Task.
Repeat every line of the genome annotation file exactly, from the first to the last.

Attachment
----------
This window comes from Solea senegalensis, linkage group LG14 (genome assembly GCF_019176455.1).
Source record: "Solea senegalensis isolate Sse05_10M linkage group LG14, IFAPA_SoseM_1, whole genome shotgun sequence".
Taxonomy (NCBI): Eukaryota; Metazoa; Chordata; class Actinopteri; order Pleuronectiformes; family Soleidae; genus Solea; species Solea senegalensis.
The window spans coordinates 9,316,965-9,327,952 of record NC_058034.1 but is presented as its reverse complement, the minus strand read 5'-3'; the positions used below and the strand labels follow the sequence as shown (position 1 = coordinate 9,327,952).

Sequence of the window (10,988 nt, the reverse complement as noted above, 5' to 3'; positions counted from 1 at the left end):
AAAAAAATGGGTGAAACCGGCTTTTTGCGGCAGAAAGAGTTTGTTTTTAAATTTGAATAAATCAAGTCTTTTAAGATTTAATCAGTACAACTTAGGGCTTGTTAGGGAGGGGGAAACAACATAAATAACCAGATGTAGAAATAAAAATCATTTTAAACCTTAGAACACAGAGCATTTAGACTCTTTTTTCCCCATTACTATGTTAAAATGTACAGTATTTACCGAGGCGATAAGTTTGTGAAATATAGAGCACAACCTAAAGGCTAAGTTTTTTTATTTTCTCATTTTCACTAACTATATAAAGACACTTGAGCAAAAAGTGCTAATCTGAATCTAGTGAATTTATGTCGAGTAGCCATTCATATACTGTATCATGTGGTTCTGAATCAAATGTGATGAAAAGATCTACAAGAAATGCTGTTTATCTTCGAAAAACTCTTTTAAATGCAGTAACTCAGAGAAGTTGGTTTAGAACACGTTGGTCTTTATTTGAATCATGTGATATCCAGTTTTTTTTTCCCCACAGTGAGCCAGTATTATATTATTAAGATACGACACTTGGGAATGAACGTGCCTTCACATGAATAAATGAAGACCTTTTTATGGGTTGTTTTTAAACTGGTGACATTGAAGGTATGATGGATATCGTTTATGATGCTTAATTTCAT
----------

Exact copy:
This window comes from Solea senegalensis, linkage group LG14 (genome assembly GCF_019176455.1).
Source record: "Solea senegalensis isolate Sse05_10M linkage group LG14, IFAPA_SoseM_1, whole genome shotgun sequence".
Taxonomy (NCBI): Eukaryota; Metazoa; Chordata; class Actinopteri; order Pleuronectiformes; family Soleidae; genus Solea; species Solea senegalensis.
The window spans coordinates 9,316,965-9,327,952 of record NC_058034.1 but is presented as its reverse complement, the minus strand read 5'-3'; the positions used below and the strand labels follow the sequence as shown (position 1 = coordinate 9,327,952).

Sequence of the window (10,988 nt, the reverse complement as noted above, 5' to 3'; positions counted from 1 at the left end):
AAAAAAATGGGTGAAACCGGCTTTTTGCGGCAGAAAGAGTTTGTTTTTAAATTTGAATAAATCAAGTCTTTTAAGATTTAATCAGTACAACTTAGGGCTTGTTAGGGAGGGGGAAACAACATAAATAACCAGATGTAGAAATAAAAATCATTTTAAACCTTAGAACACAGAGCATTTAGACTCTTTTTTCCCCATTACTATGTTAAAATGTACAGTATTTACCGAGGCGATAAGTTTGTGAAATATAGAGCACAACCTAAAGGCTAAGTTTTTTTATTTTCTCATTTTCACTAACTATATAAAGACACTTGAGCAAAAAGTGCTAATCTGAATCTAGTGAATTTATGTCGAGTAGCCATTCATATACTGTATCATGTGGTTCTGAATCAAATGTGATGAAAAGATCTACAAGAAATGCTGTTTATCTTCGAAAAACTCTTTTAAATGCAGTAACTCAGAGAAGTTGGTTTAGAACACGTTGGTCTTTATTTGAATCATGTGATATCCAGTTTTTTTTTCCCCACAGTGAGCCAGTATTATATTATTAAGATACGACACTTGGGAATGAACGTGCCTTCACATGAATAAATGAAGACCTTTTTATGGGTTGTTTTTAAACTGGTGACATTGAAGGTATGATGGATATCGTTTATGATGCTTAATTTCAT